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Energy and ClimateECResearch & CapabilitiesCapabilitiesECIS, Boeing, Caltrans, and Others: Fuel-Cell-Powered Mobile Lighting Applications

ECIS, Boeing, Caltrans, and Others: Fuel-Cell-Powered Mobile Lighting Applications

Highway construction workers, airport maintenance personnel, and film crews use small, portable lighting systems known as “mobile lighting.” Traditionally, mobile lighting units are powered by diesel-fueled generators that produce CO2, NOx (nitrogen oxides produced during combustion), and soot, putting them at odds with responsible environmental stewardship. Sandia, with help from Boeing, the California Department of Transportation (Caltrans), and others, is leading an effort to develop commercially viable, environmentally friendly, fuel-cell-powered mobile lighting systems.

The alpha fuel-cell-powered mobile lighting system on display at the American Association of State Highway and Transportation Officials show.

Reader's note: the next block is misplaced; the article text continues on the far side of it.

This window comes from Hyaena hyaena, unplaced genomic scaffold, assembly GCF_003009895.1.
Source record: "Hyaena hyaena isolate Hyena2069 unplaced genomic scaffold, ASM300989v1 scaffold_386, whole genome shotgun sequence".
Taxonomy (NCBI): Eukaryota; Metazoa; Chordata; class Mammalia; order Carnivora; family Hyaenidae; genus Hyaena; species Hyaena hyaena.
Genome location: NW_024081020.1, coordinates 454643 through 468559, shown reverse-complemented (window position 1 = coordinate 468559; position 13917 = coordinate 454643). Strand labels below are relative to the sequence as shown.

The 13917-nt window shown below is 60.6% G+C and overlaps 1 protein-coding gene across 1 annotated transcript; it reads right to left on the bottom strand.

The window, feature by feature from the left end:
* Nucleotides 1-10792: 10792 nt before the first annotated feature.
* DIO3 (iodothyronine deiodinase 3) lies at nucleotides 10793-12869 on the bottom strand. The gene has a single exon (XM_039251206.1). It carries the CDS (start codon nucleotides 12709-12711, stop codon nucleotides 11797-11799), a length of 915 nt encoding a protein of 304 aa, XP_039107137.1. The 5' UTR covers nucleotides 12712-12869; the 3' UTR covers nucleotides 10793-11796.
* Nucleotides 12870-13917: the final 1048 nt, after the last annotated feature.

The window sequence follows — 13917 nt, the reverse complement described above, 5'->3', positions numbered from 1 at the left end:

Sandia is currently working on two separate lighting unit designs. The alpha unit was unveiled in October 2009 at the annual meeting of the American Association of State Highway and Transportation Officials and consists of

  • advanced power-saving light-emitting plasma™ technology (contributed by Luxim, Lumenworks, and Stray Light),
  • two high-pressure hydrogen tanks (purchased by Sandia),
  • a trailer with lighting mast (provided by Multiquip), and
  • a fuel cell (provided and installed by Altergy Systems).

Conventional mobile lighting systems powered by diesel-fueled generators, in addition to creating pollutants, are extremely noisy. Altergy’s fuel-cell systems, which run on pure hydrogen, are very quiet and produce zero emissions.

Boeing funded Sandia to develop a beta design, which is more sophisticated and technically ambitious than its alpha predecessor. The beta unit uses metal hydride storage tanks, designed by Ovonic Hydrogen Systems, which allow the units to run around 60 hours longer than the alpha design. Additionally, Sandians solved thermal-management issues surrounding metal hydride storage. The low-pressure metal hydride design mitigates safety concerns about having high gas pressure on the unit.

Read more about the ECIS, Boeing, Caltrans, and others partnership.

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